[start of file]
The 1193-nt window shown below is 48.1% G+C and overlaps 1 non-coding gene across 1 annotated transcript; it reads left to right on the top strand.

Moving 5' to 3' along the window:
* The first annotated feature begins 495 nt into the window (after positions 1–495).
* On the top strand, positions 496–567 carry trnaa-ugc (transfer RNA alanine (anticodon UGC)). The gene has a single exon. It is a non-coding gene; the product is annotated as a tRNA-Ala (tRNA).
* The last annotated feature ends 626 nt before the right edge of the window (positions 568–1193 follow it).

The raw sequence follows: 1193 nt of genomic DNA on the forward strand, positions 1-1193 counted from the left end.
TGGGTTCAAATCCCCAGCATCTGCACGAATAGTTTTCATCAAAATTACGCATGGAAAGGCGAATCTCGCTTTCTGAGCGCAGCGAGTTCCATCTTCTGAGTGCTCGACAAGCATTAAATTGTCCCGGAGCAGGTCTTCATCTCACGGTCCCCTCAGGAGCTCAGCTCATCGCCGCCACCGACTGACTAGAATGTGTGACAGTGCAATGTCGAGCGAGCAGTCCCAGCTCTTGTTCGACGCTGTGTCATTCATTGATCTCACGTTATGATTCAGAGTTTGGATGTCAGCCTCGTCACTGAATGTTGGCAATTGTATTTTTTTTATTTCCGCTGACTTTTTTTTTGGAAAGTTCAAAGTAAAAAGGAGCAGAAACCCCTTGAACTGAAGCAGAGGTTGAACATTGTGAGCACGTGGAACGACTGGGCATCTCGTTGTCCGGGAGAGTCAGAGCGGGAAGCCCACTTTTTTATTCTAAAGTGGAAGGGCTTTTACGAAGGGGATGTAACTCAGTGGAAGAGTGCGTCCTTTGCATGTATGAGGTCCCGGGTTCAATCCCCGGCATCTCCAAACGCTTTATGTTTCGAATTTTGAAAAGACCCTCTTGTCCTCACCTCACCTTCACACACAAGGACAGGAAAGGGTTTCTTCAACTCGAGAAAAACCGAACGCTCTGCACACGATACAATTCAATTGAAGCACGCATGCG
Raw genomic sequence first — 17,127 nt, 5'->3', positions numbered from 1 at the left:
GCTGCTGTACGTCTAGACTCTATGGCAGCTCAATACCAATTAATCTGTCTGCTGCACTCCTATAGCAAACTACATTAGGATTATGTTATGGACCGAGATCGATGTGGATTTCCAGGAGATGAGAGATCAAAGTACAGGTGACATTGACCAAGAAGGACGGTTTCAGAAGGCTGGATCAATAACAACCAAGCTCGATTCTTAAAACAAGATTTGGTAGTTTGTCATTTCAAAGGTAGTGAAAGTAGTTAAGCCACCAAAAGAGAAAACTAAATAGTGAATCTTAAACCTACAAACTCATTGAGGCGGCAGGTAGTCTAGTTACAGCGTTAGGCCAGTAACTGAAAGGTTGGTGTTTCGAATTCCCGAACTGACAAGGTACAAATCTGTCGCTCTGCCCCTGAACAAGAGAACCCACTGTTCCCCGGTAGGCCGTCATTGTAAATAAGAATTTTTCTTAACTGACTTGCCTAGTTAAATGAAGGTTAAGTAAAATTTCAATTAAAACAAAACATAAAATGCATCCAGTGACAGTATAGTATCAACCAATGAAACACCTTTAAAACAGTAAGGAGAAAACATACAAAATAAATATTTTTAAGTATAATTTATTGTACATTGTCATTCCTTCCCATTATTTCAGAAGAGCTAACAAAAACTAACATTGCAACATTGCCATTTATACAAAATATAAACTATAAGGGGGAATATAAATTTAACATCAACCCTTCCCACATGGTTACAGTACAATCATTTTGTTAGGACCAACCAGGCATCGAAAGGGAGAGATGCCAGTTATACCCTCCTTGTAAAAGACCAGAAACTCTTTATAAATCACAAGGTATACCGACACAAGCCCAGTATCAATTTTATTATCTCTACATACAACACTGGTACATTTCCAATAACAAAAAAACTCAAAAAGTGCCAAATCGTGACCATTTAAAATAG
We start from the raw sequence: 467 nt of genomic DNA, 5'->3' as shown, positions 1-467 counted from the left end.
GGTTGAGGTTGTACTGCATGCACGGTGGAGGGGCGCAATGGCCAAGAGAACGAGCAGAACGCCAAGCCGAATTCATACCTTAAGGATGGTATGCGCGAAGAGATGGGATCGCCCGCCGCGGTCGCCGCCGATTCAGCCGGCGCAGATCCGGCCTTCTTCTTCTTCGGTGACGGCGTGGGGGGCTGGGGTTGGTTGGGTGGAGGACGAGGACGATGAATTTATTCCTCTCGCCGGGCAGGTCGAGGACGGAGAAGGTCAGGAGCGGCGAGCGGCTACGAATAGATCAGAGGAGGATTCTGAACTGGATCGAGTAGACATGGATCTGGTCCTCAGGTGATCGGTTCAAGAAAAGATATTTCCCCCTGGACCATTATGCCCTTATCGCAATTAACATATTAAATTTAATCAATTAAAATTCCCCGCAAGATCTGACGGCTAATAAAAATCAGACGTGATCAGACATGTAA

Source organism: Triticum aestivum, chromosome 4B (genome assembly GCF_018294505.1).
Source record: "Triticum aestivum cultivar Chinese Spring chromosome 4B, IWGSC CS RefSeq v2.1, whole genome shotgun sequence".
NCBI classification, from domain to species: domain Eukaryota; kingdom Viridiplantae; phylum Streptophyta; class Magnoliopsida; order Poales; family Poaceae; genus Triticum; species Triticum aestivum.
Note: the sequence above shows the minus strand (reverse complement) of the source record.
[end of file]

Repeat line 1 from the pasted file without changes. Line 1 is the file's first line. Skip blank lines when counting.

The 1193-nt window shown below is 48.1% G+C and overlaps 1 non-coding gene across 1 annotated transcript; it reads left to right on the top strand.